Monday, 4 May 2015

How to install different versions of Perl

Taking control with Perlbrew on Ubuntu

Perlbrew is the quick and easy way to get multiple isolated installations of Perl onto a single host. I'll walk through how this is done on a box with Ubuntu installed.

One reason I like Ubuntu is because it comes with Perl and a library of several thousand modules already installed so you can just write

$ perl -e 'print "Hello Perl ${^V}!\n"'
Hello Perl v5.18.2!

and you're on your way.

However, only using the Perl which comes with Ubuntu can be problematic for reasons such as:
  • You're writing code for a client who will run it against a different version of Perl;
  • You're maintaining a module on CPAN and you've been informed that it breaks on a different version of Perl;
  • For better performance or new features, you want to run your code under a newer version of Perl; or
  • You want to use a more recent version of a module than the one which comes with Ubuntu.
You could just login as root and install the newer version of Perl or the module - but don't! Running this shows you that your Ubuntu box has over a thousand dependencies on its particular version of Perl.

$ apt-cache rdepends perl | grep -v lib.*perl | wc -l

Although Perl is famous for being backward compatible, upgrading your operating system's Perl would be playing Russian roulette. Perlbrew enables you easily host multiple isolated installations of Perl with their own libraries under your home directory at no risk to the host operating system.

Step 1. Ensure your host is able to compile Perl from source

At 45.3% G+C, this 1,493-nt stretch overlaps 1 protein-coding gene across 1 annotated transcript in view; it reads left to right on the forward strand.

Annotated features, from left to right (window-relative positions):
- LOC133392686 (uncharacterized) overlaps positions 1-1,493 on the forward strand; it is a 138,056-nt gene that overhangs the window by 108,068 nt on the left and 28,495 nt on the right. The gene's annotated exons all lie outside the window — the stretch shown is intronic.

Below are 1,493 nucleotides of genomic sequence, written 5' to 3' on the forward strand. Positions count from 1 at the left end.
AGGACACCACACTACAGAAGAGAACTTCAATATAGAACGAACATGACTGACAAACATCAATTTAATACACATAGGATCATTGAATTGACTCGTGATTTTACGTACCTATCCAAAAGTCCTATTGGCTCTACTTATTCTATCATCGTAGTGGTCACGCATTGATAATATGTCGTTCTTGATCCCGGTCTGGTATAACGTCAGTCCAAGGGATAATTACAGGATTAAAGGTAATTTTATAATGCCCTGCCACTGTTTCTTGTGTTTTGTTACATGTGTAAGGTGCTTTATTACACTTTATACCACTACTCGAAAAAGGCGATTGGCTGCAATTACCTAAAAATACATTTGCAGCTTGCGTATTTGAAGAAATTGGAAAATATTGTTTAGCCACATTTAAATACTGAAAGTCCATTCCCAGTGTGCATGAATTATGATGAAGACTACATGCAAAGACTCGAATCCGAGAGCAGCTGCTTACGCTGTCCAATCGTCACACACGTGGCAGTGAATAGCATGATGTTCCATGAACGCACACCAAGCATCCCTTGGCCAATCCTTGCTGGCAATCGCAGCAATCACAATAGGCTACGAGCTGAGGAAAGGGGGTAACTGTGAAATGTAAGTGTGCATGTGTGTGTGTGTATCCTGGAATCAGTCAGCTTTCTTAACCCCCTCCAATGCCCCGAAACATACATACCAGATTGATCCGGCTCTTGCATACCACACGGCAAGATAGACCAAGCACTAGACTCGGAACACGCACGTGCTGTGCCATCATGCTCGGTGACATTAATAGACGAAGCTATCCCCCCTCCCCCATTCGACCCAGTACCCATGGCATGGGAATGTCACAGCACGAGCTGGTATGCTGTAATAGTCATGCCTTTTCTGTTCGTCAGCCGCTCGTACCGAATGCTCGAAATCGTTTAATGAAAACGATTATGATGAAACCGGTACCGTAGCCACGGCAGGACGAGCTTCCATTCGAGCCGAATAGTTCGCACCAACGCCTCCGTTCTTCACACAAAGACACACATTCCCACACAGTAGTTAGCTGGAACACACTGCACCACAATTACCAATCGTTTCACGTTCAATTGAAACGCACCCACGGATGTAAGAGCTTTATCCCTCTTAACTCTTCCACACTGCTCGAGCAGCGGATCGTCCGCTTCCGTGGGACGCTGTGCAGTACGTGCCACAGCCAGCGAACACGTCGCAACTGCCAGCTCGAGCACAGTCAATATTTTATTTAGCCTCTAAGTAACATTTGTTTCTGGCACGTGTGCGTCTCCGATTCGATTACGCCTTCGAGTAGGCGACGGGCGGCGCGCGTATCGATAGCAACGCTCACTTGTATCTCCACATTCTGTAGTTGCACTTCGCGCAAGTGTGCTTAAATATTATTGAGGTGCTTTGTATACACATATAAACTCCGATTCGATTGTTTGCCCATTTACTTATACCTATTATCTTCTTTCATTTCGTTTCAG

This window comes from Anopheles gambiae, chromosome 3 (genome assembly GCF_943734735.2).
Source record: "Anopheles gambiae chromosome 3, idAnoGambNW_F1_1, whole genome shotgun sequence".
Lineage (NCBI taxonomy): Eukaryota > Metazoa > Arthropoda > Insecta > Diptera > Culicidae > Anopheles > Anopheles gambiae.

$ sudo apt-get install gcc cpp make

Step 2. Install Perlbrew

As yourself, not root:
$ \curl -L | bash

Step 3. Update your terminal settings

Following the instructions in the output of the previous command
$ echo source ~/perl5/perlbrew/etc/bashrc >> ~/.bash_profile

To see whether it worked, open a new Bash terminal and run
$ which perlbrew

If this command fails to find perlbrew
$ echo source ~/perl5/perlbrew/etc/bashrc >> ~/.bashrc
$ echo source ~/perl5/perlbrew/etc/bashrc >> ~/.profile

Step 4. Install a Perl

Firstly, see which versions are available:
$ perlbrew available

Once you've decided the Perl you'd like to run against

$ perlbrew install perl-5.20.2
Go make a coffee.

Step 5. Install another Perl just for fun

$ perlbrew install perl-5.21.11
Make another coffee.

Step 6. See what's on offer

$ perlbrew list

Noting that $ which perl still refers to /usr/bin/perl

Step 7. To change Perl for the current shell

$ perlbrew use perl-5.20.2
$ which perl

You could make this your default Perl every time you log-in with
$ perlbrew switch perl-5.20.2

You can also revert to the system's Perl with
$ perlbrew off        # for this terminal only
$ perlbrew switch-off # every time you log-in

Step 8. Using your new Perl

This shebang at the top of a script will use your operating system's Perl regardless of whether perlbrew is switched on or off:
In order to use the Perl of your current environment
#!/usr/bin/env perl

print "Hello Perl ${^V}!\n";

Step 9. Check out the library

You'll see that when you're switched to perl-5.20.2 the CPAN modules you have access to are all within 5.20.2's own library:
$ perl -e 'use Data::Dumper; print Dumper(\@INC)'
$VAR1 = [

and if you want to add something to that library just install cpanminus and you're in full swing!
$ \curl -L | perl - App::cpanminus
$ cpanm Data::Dump
--> Working on Data::Dump
Fetching ... OK
Configuring Data-Dump-1.22 ... OK
Building and testing Data-Dump-1.22 ... OK
Successfully installed Data-Dump-1.22
1 distribution installed


  1. Thanks for this post - I tried installing & using perlbrew with "sudo apt-get install perlbrew" and it didn't work very well. I removed that and followed your directions and it seems to be working well so far.

    Thanks again!